Double Fisherman’s Knot
The double fisherman’s knot, also known as the grapevine knot uses two double overhand knots in their strangle knot form, one tied around the standing part of the other. This makes it stronger than the fisherman’s knot. Though mainly used as a bend to join two ropes it can also be tied with the ends of a single rope to make a loop with it. Examples are the Bachmann knot and the Prusik loop utilized in tying the Prusik knot. It is used in creating a cordelette to assist rock climbers.
How to Tie a Double Fisherman’s Knot
Overlap the ends of the 2 lines parallely before starting with making the knot.
- The back view of the knot shows a symmetrical structure.
- The triple fisherman’s knot is recommended for high modulus ropes used for load bearing.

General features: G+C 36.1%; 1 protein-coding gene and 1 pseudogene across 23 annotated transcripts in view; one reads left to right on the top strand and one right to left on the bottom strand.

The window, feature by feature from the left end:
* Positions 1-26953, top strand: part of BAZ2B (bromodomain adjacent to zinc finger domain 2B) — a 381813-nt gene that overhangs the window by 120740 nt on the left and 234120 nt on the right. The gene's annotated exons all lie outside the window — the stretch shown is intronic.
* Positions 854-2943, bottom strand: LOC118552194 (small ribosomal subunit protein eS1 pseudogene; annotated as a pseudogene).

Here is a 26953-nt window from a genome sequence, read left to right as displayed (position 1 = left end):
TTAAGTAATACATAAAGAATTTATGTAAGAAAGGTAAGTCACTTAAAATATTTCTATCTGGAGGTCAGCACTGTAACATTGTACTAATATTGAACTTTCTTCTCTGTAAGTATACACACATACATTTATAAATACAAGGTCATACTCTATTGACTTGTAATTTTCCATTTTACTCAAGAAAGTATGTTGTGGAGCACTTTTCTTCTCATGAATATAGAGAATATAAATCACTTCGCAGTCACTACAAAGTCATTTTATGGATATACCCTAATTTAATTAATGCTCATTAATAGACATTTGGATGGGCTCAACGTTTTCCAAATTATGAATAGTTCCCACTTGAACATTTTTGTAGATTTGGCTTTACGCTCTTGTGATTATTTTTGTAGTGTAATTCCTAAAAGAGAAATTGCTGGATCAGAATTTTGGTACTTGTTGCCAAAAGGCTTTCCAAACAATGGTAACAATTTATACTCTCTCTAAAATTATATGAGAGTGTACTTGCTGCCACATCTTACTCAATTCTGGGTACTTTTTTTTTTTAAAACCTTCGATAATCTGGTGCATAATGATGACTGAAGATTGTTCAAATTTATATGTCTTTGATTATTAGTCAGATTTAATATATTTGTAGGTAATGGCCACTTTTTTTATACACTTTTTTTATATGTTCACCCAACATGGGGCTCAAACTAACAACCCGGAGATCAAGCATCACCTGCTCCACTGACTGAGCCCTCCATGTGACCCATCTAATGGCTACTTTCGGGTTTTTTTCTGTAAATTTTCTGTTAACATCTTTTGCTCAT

- Some tests with specific ropes have shown that it has a breaking strength of around 5,820 pounds and depletes around 46.1% of the rope’s original strength (54 % efficiency).
Easy to tie
If tied wrongly, likely to fail
Jams so badly that it is almost welded
Difficult to untie
- To join two lengths of fishing lines by fishermen
- Provides a powerful and reliable way of joining 2 climbing ropes
- In search and rescue operations
- Allows retrieval of the rope even after being used for a full rope-length abseil
- Backing up important knots
- Creating termination knots by arborists
- Tying webbing
- Making paracord bracelets and necklaces
- In knot-tying ceremonies at weddings
Steps to Tying a Double Fisherman’s Knot
- Make a loop with the red rope
- Loop once more and feed its end into it
- Make a loop with the blue rope
- Loop again and tuck its end into it
- Tighten the two individual knots by their tag ends
- Pull the standing parts to draw the knots close together
- Zeppelin bend – Easier to undo
- Figure 8 bend – Bulkier, especially when stopper knots are included for extra security
Sliding double fisherman’s knot – Used by arborists to provide an adjustable sling.